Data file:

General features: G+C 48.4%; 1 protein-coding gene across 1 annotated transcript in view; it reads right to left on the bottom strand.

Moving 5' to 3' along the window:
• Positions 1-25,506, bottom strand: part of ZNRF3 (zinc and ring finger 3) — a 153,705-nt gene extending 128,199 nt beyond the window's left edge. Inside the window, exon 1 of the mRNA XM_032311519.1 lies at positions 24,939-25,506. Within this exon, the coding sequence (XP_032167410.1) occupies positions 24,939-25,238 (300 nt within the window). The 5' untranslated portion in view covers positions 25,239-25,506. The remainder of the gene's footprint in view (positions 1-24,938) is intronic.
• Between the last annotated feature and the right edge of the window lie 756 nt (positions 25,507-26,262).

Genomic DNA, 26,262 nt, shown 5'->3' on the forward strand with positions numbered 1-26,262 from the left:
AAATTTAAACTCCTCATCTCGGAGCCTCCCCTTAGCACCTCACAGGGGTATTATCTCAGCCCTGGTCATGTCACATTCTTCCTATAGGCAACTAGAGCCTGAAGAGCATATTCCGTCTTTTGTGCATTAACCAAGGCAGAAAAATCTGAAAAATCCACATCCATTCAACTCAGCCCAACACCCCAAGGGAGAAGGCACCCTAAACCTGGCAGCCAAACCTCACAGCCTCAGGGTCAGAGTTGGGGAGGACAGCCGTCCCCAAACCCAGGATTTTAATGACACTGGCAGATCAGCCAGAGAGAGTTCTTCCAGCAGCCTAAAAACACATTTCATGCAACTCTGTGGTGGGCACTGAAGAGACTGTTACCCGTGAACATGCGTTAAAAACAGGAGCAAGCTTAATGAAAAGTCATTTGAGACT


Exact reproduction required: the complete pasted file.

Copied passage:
General features: G+C 48.4%; 1 protein-coding gene across 1 annotated transcript in view; it reads right to left on the bottom strand.

Moving 5' to 3' along the window:
• Positions 1-25,506, bottom strand: part of ZNRF3 (zinc and ring finger 3) — a 153,705-nt gene extending 128,199 nt beyond the window's left edge. Inside the window, exon 1 of the mRNA XM_032311519.1 lies at positions 24,939-25,506. Within this exon, the coding sequence (XP_032167410.1) occupies positions 24,939-25,238 (300 nt within the window). The 5' untranslated portion in view covers positions 25,239-25,506. The remainder of the gene's footprint in view (positions 1-24,938) is intronic.
• Between the last annotated feature and the right edge of the window lie 756 nt (positions 25,507-26,262).

Genomic DNA, 26,262 nt, shown 5'->3' on the forward strand with positions numbered 1-26,262 from the left:
AAATTTAAACTCCTCATCTCGGAGCCTCCCCTTAGCACCTCACAGGGGTATTATCTCAGCCCTGGTCATGTCACATTCTTCCTATAGGCAACTAGAGCCTGAAGAGCATATTCCGTCTTTTGTGCATTAACCAAGGCAGAAAAATCTGAAAAATCCACATCCATTCAACTCAGCCCAACACCCCAAGGGAGAAGGCACCCTAAACCTGGCAGCCAAACCTCACAGCCTCAGGGTCAGAGTTGGGGAGGACAGCCGTCCCCAAACCCAGGATTTTAATGACACTGGCAGATCAGCCAGAGAGAGTTCTTCCAGCAGCCTAAAAACACATTTCATGCAACTCTGTGGTGGGCACTGAAGAGACTGTTACCCGTGAACATGCGTTAAAAACAGGAGCAAGCTTAATGAAAAGTCATTTGAGACT